U.S. Warns of al-Qaida Cargo Plane Plot
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By LESLIE MILLER, Associated Press Writer

WASHINGTON - The latest warning from the Homeland Security Department that al-Qaida may be plotting an attack is renewing calls for stricter security on cargo planes.



The department advised law-enforcement officials Friday night of threats that terrorists may fly cargo planes from another country into such crucial U.S. targets as nuclear plants, bridges or dams, Homeland Security spokesman Brian Roehrkasse said.


Leon Laylagian of the Coalition of Airline Pilots Associations security committee, said the government must take air cargo security as seriously as it takes air passenger security.


Laylagian said it's essential for Congress to pass a spending bill that would also allow cargo pilots to carry guns in the cockpit, something passenger pilots now are allowed to do.


"There's urgency to get that passed," he said.


Separately, the U.S. Embassy in Saudi Arabia said it would close its diplomatic missions in that country Saturday for an undetermined period because of credible information terrorists are about to carry out attacks.


The United States also warned that Taliban insurgents in Afghanistan (news - web sites) may try to kidnap American journalists working in that country.


"The U.S. intelligence community remains concerned about al-Qaida's interest in carrying out attacks on us overseas," Roehrkasse said.


A federal official said the information about the cargo planes came from a single source overseas.


"It has not yet been corroborated," the official said, speaking on condition of anonymity. "We're in the process of trying to corroborate this information."


"We also remain concerned about threats to the aviation industry and the use of cargo planes to carry out attacks on critical infrastructure," the official added.


Homeland Security and the FBI (news - web sites) prepared an advisory alerting state and local authorities to the threat, Roehrkasse said. The advisory also was being directed to officials responsible for security at such facilities as nuclear plants, bridges and dams, he said.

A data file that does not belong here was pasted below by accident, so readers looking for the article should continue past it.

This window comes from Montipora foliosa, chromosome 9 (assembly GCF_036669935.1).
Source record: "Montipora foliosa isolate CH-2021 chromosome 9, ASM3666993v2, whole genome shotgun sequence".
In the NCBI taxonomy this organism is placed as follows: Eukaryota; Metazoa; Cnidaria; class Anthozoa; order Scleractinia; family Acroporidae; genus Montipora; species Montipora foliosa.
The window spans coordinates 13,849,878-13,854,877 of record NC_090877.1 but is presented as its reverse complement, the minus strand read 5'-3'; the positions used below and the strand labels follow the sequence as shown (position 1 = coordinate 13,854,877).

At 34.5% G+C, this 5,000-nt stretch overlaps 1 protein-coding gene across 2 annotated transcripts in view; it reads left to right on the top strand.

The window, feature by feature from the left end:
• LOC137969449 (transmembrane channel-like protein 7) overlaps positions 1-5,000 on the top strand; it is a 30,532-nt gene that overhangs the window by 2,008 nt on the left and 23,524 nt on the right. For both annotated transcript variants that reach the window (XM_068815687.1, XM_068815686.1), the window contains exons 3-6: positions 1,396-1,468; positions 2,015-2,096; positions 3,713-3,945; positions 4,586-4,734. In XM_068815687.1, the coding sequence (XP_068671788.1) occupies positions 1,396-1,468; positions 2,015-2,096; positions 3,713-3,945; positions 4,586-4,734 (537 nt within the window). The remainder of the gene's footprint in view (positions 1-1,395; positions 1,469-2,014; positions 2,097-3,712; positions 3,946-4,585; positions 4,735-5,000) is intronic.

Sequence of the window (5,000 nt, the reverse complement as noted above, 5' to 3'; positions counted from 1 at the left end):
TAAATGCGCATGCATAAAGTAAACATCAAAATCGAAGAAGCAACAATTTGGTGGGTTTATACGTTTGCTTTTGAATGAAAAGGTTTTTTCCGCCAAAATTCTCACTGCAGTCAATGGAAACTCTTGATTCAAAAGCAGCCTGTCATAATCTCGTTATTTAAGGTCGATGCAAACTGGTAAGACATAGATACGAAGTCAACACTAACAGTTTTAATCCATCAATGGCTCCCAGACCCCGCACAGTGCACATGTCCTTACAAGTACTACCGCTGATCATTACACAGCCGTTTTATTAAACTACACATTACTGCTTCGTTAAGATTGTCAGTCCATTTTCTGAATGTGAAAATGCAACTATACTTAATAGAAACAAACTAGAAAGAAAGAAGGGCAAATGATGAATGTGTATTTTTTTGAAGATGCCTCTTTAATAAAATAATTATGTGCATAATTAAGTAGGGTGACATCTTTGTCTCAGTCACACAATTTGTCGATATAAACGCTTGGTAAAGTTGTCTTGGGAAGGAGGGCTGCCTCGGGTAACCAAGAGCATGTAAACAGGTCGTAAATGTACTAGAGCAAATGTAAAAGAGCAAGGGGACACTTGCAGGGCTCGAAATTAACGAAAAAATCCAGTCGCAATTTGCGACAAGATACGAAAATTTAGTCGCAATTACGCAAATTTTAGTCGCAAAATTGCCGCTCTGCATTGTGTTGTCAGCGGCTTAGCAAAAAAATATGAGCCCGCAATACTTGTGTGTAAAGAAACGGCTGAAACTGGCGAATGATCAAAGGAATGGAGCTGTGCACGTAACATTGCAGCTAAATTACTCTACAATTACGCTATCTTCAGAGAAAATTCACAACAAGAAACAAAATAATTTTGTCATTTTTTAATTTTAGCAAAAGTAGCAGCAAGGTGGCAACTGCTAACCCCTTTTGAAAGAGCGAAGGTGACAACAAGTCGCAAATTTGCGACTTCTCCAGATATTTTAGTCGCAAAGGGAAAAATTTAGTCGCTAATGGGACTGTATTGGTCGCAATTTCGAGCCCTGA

Connecticut's homeland security director, Vincent DeRosa, said state officials have been in contact with the Millstone nuclear power complex in Waterford about the threats. He said the state will not raise its terror alert level, but will focus on increasing security at the plant.


"The more we do on a day-to-day basis, the less likely it is that we'll have to raise the alert level," DeRosa said.


Roehrkasse said the national color-coded alert will remain at yellow, the middle level on the five-color scale and indicating an elevated risk of terrorist attack.


He noted that cargo carriers already have security measures in place.


Critics have said the Transportation Security Administration, part of the Homeland Security Department, hadn't done enough to make cargo planes safe. Those criticisms intensified when a New York shipping clerk packed himself in a crate and was flown undetected to his parents' home in Dallas.



The government is considering regulations to plug holes in air cargo security, which has received less attention than airline passenger security since the Sept. 11, 2001, terror attacks.

Only a small percentage of freight is checked before being shipped in cargo or passenger planes. Neither air marshals nor armed pilots are aboard cargo planes, and freight-handling areas at airports are not as secure as passenger terminals.


On the Net:

Transportation Security Administration: http://www.tsa.gov

Homeland Security Department: http://www.dhs.gov

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